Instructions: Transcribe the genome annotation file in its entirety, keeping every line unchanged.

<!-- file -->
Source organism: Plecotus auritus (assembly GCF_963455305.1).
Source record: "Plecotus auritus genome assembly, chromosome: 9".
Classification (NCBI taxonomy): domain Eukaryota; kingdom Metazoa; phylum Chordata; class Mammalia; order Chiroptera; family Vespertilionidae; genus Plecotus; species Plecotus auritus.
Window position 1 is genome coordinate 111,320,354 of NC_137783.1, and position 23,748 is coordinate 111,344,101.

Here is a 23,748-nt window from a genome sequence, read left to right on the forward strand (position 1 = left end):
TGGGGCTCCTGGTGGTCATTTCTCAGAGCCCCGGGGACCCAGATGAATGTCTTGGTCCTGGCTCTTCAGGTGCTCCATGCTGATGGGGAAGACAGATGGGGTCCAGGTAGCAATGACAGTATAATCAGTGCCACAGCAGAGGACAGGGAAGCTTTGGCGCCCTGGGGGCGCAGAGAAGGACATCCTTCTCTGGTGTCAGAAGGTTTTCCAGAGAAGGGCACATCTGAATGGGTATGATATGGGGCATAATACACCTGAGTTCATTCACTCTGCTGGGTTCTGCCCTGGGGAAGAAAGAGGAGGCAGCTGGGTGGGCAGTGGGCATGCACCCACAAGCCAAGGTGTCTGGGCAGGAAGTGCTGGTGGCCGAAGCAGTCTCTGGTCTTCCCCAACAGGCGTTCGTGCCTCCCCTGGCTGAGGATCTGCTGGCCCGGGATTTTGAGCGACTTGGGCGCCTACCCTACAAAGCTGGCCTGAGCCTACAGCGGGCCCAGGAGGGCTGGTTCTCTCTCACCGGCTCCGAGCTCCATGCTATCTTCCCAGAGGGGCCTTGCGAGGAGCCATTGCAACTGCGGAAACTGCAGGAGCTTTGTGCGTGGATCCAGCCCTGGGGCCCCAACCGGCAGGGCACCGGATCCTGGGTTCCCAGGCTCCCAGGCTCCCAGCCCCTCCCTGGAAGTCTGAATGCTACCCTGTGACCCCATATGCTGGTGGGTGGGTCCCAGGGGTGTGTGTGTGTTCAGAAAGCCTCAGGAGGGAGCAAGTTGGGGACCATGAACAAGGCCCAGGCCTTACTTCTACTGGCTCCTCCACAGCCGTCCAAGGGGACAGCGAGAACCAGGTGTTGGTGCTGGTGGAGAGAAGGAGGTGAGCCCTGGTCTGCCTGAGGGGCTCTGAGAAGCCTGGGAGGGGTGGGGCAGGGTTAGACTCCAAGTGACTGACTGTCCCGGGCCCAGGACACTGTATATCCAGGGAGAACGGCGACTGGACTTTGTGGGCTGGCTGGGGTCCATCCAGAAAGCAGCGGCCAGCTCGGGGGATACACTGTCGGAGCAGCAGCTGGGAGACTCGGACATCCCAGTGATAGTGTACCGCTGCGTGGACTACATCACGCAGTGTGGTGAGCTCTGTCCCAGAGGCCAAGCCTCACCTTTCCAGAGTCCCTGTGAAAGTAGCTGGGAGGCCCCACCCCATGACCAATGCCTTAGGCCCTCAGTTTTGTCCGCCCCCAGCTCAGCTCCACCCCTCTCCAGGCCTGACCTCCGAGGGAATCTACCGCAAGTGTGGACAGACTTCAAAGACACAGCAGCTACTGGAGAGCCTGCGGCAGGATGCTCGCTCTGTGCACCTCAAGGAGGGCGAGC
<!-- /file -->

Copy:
Source organism: Plecotus auritus (assembly GCF_963455305.1).
Source record: "Plecotus auritus genome assembly, chromosome: 9".
Classification (NCBI taxonomy): domain Eukaryota; kingdom Metazoa; phylum Chordata; class Mammalia; order Chiroptera; family Vespertilionidae; genus Plecotus; species Plecotus auritus.
Window position 1 is genome coordinate 111,320,354 of NC_137783.1, and position 23,748 is coordinate 111,344,101.

Here is a 23,748-nt window from a genome sequence, read left to right on the forward strand (position 1 = left end):
TGGGGCTCCTGGTGGTCATTTCTCAGAGCCCCGGGGACCCAGATGAATGTCTTGGTCCTGGCTCTTCAGGTGCTCCATGCTGATGGGGAAGACAGATGGGGTCCAGGTAGCAATGACAGTATAATCAGTGCCACAGCAGAGGACAGGGAAGCTTTGGCGCCCTGGGGGCGCAGAGAAGGACATCCTTCTCTGGTGTCAGAAGGTTTTCCAGAGAAGGGCACATCTGAATGGGTATGATATGGGGCATAATACACCTGAGTTCATTCACTCTGCTGGGTTCTGCCCTGGGGAAGAAAGAGGAGGCAGCTGGGTGGGCAGTGGGCATGCACCCACAAGCCAAGGTGTCTGGGCAGGAAGTGCTGGTGGCCGAAGCAGTCTCTGGTCTTCCCCAACAGGCGTTCGTGCCTCCCCTGGCTGAGGATCTGCTGGCCCGGGATTTTGAGCGACTTGGGCGCCTACCCTACAAAGCTGGCCTGAGCCTACAGCGGGCCCAGGAGGGCTGGTTCTCTCTCACCGGCTCCGAGCTCCATGCTATCTTCCCAGAGGGGCCTTGCGAGGAGCCATTGCAACTGCGGAAACTGCAGGAGCTTTGTGCGTGGATCCAGCCCTGGGGCCCCAACCGGCAGGGCACCGGATCCTGGGTTCCCAGGCTCCCAGGCTCCCAGCCCCTCCCTGGAAGTCTGAATGCTACCCTGTGACCCCATATGCTGGTGGGTGGGTCCCAGGGGTGTGTGTGTGTTCAGAAAGCCTCAGGAGGGAGCAAGTTGGGGACCATGAACAAGGCCCAGGCCTTACTTCTACTGGCTCCTCCACAGCCGTCCAAGGGGACAGCGAGAACCAGGTGTTGGTGCTGGTGGAGAGAAGGAGGTGAGCCCTGGTCTGCCTGAGGGGCTCTGAGAAGCCTGGGAGGGGTGGGGCAGGGTTAGACTCCAAGTGACTGACTGTCCCGGGCCCAGGACACTGTATATCCAGGGAGAACGGCGACTGGACTTTGTGGGCTGGCTGGGGTCCATCCAGAAAGCAGCGGCCAGCTCGGGGGATACACTGTCGGAGCAGCAGCTGGGAGACTCGGACATCCCAGTGATAGTGTACCGCTGCGTGGACTACATCACGCAGTGTGGTGAGCTCTGTCCCAGAGGCCAAGCCTCACCTTTCCAGAGTCCCTGTGAAAGTAGCTGGGAGGCCCCACCCCATGACCAATGCCTTAGGCCCTCAGTTTTGTCCGCCCCCAGCTCAGCTCCACCCCTCTCCAGGCCTGACCTCCGAGGGAATCTACCGCAAGTGTGGACAGACTTCAAAGACACAGCAGCTACTGGAGAGCCTGCGGCAGGATGCTCGCTCTGTGCACCTCAAGGAGGGCGAGC